If it were any other amp, I would do a complete PC13 replacement and try to make my amp look as good as yours! Given my desire to keep whatever I can, I did place an order with Mouser this evening for a complete set of capacitors. I'm hoping the original resistor values are still holding.

The cloth-covered wire from the output transformers isn't in great condition. Getting the wire moved from pin 9 to 8 as part of the EFB mod was dicey, and I had to use shrink tubing over some of the crumbling insulation that was closest to the output tube. If there are future problems and I have to swap the sockets, I'll have to plan on repairing the transformers, too - either sending them to a place that rebuilds transformers, or attempting the repair myself, in order to get new leads put on.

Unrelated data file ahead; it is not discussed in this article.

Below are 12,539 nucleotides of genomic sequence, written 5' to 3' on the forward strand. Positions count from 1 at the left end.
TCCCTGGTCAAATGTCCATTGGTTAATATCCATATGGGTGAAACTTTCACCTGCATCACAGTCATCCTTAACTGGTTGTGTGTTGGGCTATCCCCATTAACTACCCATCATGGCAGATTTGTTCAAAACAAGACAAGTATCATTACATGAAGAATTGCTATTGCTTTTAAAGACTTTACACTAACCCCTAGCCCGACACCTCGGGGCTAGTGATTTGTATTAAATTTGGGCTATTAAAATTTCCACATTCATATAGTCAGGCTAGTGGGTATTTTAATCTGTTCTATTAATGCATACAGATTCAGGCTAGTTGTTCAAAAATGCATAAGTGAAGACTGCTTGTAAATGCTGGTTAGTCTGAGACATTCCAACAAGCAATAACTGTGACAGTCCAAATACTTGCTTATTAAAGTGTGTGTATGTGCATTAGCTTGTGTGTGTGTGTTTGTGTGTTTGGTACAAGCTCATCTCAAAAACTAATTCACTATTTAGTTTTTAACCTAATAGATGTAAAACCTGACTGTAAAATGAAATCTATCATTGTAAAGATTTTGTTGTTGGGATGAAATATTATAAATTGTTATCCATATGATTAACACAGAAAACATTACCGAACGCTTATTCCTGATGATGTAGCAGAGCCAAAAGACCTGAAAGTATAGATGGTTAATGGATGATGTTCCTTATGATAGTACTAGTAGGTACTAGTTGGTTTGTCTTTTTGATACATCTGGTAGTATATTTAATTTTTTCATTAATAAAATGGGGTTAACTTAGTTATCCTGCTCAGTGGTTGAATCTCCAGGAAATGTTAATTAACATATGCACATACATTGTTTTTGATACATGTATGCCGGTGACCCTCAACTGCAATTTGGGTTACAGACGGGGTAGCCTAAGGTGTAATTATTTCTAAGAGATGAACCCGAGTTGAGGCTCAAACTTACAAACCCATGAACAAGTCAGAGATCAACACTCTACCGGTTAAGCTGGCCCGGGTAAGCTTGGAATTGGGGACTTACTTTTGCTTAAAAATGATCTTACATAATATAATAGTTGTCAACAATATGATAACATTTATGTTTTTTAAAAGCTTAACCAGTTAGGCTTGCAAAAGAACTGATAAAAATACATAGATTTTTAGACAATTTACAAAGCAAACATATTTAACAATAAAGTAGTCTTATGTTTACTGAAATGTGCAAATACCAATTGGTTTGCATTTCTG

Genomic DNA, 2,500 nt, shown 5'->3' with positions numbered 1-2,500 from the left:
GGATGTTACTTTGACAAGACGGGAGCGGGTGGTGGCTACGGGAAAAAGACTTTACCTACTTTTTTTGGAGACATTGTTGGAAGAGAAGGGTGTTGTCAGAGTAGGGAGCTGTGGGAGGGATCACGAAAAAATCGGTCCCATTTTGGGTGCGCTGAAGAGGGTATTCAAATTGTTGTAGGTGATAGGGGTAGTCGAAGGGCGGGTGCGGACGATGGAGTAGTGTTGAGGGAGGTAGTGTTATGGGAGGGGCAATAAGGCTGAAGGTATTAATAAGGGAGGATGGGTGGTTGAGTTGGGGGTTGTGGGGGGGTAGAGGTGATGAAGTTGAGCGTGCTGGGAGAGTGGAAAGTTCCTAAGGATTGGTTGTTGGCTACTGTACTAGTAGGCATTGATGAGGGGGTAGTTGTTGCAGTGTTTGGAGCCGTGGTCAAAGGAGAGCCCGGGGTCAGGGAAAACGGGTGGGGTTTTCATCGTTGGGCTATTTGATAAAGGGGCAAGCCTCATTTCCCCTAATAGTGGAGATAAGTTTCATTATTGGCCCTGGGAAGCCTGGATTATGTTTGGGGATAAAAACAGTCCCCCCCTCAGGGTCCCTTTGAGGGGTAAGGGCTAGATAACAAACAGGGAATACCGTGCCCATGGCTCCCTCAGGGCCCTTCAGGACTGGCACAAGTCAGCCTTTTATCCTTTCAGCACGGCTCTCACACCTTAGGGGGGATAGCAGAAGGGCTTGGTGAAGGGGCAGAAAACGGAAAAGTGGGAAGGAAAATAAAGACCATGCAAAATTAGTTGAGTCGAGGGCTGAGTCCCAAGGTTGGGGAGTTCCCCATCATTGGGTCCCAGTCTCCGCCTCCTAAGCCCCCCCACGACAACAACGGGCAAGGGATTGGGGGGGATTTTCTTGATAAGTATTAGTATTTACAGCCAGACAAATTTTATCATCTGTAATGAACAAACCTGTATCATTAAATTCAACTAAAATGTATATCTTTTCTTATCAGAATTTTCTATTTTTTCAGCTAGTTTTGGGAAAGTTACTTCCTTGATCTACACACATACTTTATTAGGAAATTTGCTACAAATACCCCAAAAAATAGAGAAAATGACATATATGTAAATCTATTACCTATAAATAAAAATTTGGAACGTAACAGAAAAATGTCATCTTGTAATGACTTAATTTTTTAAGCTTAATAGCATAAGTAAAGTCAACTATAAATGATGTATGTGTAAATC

I probably won't get the parts until later next week, so I'll report back how things go once I get them swapped in.

Again, I really appreciate all your help and sharing of expertise on helping me troubleshoot!

- Brian

Posted by Art Grannell October 12, 2018 - 01:09 pm
Before changing tube sockets, you should check the grid voltage at the output tube sockets to eliminate the possibility of leaky coupling caps, which can cause the issue you describe. You can remove the output tubes (only) from the sockets for this test to prevent further tube damage, and again short the inputs. If you have a Variac to reduce the line voltage to 100 VAC for this test, it would be helpful, otherwise work reasonably quickly, since the B+ voltage will be high.